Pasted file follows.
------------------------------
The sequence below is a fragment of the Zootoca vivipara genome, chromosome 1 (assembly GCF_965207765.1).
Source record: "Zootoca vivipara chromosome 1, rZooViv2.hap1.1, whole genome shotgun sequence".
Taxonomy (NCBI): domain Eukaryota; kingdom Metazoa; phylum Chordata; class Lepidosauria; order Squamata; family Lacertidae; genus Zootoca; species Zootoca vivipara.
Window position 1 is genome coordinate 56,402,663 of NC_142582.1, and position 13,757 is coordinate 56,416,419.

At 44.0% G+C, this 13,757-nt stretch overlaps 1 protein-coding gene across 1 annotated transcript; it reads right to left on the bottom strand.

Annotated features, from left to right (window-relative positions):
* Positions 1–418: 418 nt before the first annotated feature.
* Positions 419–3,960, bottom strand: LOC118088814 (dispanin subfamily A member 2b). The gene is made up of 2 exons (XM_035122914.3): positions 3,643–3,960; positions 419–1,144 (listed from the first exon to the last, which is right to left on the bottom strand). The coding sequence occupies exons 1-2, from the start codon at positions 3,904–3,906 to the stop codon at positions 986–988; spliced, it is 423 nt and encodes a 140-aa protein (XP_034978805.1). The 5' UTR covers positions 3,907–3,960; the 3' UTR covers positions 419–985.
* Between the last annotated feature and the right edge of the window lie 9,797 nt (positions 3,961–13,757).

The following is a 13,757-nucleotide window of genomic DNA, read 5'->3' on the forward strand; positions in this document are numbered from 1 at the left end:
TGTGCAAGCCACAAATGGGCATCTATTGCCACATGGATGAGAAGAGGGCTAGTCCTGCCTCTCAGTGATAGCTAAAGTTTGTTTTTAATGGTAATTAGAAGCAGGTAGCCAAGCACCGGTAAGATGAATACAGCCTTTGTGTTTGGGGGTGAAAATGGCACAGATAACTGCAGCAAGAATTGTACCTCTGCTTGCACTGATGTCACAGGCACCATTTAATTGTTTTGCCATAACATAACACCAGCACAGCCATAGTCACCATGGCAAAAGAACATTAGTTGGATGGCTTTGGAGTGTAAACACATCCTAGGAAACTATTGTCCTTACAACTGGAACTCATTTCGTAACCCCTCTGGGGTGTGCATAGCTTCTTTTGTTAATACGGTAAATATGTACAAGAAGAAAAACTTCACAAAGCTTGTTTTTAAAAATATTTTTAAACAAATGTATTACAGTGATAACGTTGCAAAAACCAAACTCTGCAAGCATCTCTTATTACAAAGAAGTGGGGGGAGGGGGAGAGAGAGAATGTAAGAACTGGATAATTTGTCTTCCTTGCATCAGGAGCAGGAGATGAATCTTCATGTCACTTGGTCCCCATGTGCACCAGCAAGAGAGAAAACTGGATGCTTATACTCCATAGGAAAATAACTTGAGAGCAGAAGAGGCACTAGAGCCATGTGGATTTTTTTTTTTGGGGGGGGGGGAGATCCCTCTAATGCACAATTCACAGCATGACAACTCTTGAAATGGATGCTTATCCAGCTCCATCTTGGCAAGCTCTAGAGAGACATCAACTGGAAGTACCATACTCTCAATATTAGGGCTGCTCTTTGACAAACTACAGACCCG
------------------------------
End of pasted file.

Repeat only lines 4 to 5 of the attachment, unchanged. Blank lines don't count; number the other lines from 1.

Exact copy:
Window position 1 is genome coordinate 56,402,663 of NC_142582.1, and position 13,757 is coordinate 56,416,419.

At 44.0% G+C, this 13,757-nt stretch overlaps 1 protein-coding gene across 1 annotated transcript; it reads right to left on the bottom strand.